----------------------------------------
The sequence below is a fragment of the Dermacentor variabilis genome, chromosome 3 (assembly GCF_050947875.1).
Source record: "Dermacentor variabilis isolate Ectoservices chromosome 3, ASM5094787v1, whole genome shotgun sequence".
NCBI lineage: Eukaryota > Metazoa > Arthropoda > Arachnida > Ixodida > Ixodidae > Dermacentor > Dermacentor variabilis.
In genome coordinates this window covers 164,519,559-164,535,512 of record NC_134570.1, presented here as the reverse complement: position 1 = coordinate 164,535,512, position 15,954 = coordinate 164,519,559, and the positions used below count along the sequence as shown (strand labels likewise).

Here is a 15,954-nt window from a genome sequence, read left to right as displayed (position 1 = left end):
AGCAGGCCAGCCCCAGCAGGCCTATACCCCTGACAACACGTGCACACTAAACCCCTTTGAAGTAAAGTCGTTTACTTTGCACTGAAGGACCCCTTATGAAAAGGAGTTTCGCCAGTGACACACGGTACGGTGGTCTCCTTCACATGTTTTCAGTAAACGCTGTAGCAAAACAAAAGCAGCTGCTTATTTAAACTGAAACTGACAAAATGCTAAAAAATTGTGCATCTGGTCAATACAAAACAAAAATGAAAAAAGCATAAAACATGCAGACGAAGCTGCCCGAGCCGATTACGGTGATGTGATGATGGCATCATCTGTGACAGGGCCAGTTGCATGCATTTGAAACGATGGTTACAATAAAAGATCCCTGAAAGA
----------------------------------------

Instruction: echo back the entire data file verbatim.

The sequence below is a fragment of the Dermacentor variabilis genome, chromosome 3 (assembly GCF_050947875.1).
Source record: "Dermacentor variabilis isolate Ectoservices chromosome 3, ASM5094787v1, whole genome shotgun sequence".
NCBI lineage: Eukaryota > Metazoa > Arthropoda > Arachnida > Ixodida > Ixodidae > Dermacentor > Dermacentor variabilis.
In genome coordinates this window covers 164,519,559-164,535,512 of record NC_134570.1, presented here as the reverse complement: position 1 = coordinate 164,535,512, position 15,954 = coordinate 164,519,559, and the positions used below count along the sequence as shown (strand labels likewise).

Here is a 15,954-nt window from a genome sequence, read left to right as displayed (position 1 = left end):
AGCAGGCCAGCCCCAGCAGGCCTATACCCCTGACAACACGTGCACACTAAACCCCTTTGAAGTAAAGTCGTTTACTTTGCACTGAAGGACCCCTTATGAAAAGGAGTTTCGCCAGTGACACACGGTACGGTGGTCTCCTTCACATGTTTTCAGTAAACGCTGTAGCAAAACAAAAGCAGCTGCTTATTTAAACTGAAACTGACAAAATGCTAAAAAATTGTGCATCTGGTCAATACAAAACAAAAATGAAAAAAGCATAAAACATGCAGACGAAGCTGCCCGAGCCGATTACGGTGATGTGATGATGGCATCATCTGTGACAGGGCCAGTTGCATGCATTTGAAACGATGGTTACAATAAAAGATCCCTGAAAGA